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When governmental leadership in industry and philanthropy have let us down, there have always been pioneering souls that pick up the slack. Andrew Carnegie, George F. Johnson, Bill Gates: all supremely wealthy, and all of them concerned with the well-being of the planet and the humans who call it home.
For the millennial generation, Elon Musk is that kind of captain of industry. And the vehicle he’s using to improve the world is called Tesla. Make no mistake: Tesla exists to make money, and it does so by selling what, by any standard definition, may be referred to as “luxury” automobiles.
But according to Musk, Tesla’s real job, particularly after its recent merger with SolarCity, “remains accelerating the advent of sustainable energy, so that we can imagine far into the future and [see that] life is still good.”
And though many conservatives still believe that the idea of man-made climate change is too hyperbolic, or something “only God can cause,” the fact remains: Our wasteful ways are marching this planet toward destruction. We need quality leadership now, more than ever.
Tesla in the age of Trump
Sure, at some level it’s ironic that Tesla is using the engine of capitalism — arguably the institution that got us into this mess into the first place — to save the planet, but it’s looking more and more likely that he’s going to succeed.
By capturing the luxury market first with his clean and efficient cars, his residential battery packs, and his audacious “solar roof,” Musk is ensuring Tesla has both the wealth and the maneuverability to continue its pioneering research into the technologies that could help us halt — and one day reverse — our influence on climate change.
And since Americans are now living under an administration that has scrubbed the official White House website of any mention of climate change, is rooting out climate change workers, and has a Congress actively pursuing the destruction of the Environmental Protection Agency, it’s never been more important for people like Musk to lead the way — not just with innovative products to purchase, but also with public information campaigns to raise awareness of the very problems he set out to address.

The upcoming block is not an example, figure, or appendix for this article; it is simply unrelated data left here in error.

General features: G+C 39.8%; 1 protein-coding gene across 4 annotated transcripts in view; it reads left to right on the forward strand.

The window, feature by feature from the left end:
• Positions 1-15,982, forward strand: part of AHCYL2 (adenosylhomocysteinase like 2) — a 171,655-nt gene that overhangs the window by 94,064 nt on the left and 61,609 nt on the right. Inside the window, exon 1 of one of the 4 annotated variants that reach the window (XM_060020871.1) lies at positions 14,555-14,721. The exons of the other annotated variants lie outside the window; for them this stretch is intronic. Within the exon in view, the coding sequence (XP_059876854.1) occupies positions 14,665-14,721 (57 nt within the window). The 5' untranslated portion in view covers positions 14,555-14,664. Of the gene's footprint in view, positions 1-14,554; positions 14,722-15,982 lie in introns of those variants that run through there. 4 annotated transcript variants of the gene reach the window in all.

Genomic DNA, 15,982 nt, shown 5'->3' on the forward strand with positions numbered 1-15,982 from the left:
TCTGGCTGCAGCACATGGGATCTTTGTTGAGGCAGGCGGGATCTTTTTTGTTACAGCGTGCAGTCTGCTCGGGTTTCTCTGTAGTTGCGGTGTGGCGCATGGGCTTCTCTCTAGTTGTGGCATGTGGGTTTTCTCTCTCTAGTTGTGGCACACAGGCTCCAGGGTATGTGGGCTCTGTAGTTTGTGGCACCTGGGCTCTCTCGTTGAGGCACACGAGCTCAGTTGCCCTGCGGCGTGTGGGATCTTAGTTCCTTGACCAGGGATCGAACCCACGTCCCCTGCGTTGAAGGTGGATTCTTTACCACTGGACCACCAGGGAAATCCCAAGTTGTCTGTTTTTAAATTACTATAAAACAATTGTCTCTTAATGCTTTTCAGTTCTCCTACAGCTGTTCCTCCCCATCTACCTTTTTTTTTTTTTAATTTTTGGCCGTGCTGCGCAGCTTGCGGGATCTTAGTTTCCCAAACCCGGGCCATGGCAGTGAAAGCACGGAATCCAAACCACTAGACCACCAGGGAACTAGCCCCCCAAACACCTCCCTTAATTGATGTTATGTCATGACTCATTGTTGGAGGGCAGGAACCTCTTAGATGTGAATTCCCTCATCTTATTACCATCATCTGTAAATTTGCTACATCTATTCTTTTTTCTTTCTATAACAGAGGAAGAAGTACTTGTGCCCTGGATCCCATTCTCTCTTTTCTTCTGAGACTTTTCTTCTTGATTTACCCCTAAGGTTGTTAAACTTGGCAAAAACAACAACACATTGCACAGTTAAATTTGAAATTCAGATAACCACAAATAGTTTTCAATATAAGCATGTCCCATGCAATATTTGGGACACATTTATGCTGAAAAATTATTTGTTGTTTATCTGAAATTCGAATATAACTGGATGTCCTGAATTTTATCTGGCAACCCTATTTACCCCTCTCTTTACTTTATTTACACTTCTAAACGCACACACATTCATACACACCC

Yes, the stakes are high — but quality American leadership has never been uncommon. You just need to know where to look.
Powered by Powerpack
Take Tesla’s new Powerpack facility in California. While relatively modest compared to Tesla’s other installation, the monolithic “Gigafactory,” this Powerpack facility is nevertheless doing remarkable work. By using just shy of 400 batteries, the factory collects and stores energy throughout the day and then distributes it back into the grid at night, or when demand is otherwise high.
It’s a de facto power plant, but it’s extremely clean and reliable in a way our country’s aging and environmentally dubious infrastructure is not. And it’s just the beginning. Coupled with solar panels, Powerpacks like this one could soon dot America’s landscape and provide clean energy to thousands of homes and businesses.
Due in no small part to Tesla’s influence, we’ve also seen the price of solar panel installations fall with “unprecedented” speed in the past couple of years. Estimates place the drop in cost at 5 to 12 percent in 2015 alone. We’ve now reached the point where adoption is within reach of many, many homeowners — to say nothing of businesses large and small that maintain a physical presence.
The genie’s out of the bottle
While Elon Musk will and should receive much of the praise for bringing us this far, despite the countless roadblocks, it’s average Americans speaking truth to power and insisting on economically and environmentally responsible business practices that will ultimately push us over the finish line and save our planet.
American president No. 45 has said climate change is a hoax perpetuated by the Chinese, although most people know this isn’t the case. The hoax hypothesis won’t be enough to halt what’s already in progress: the Fourth Industrial Revolution. This will both be powered by, and deliver remarkable advancements in, the field of clean, alternative energies.
The highest levels of government have turned their backs on the problem, but cities, states, and, yes, ambitious capitalists are still persisting.
We’re not out of the weeds — not by a long shot. In 2008, the global average temperature was .88°F above the norm. By the end of 2016, it had jumped a worrying 1.69°F. That’s a trend that should have anybody — no matter your political party of choice — worried about the future our children will be inheriting.
Ideologues in Congress have dedicated themselves to sweeping our government clean of Barack Obama’s influence, in particular his leadership on the 2013 Climate Action Plan, but the genie’s out of the bottle.
There’s no going back, and there’s no unlearning what we’ve learned, both about our impact on the planet and about the leaders who ignored the problem for so long.
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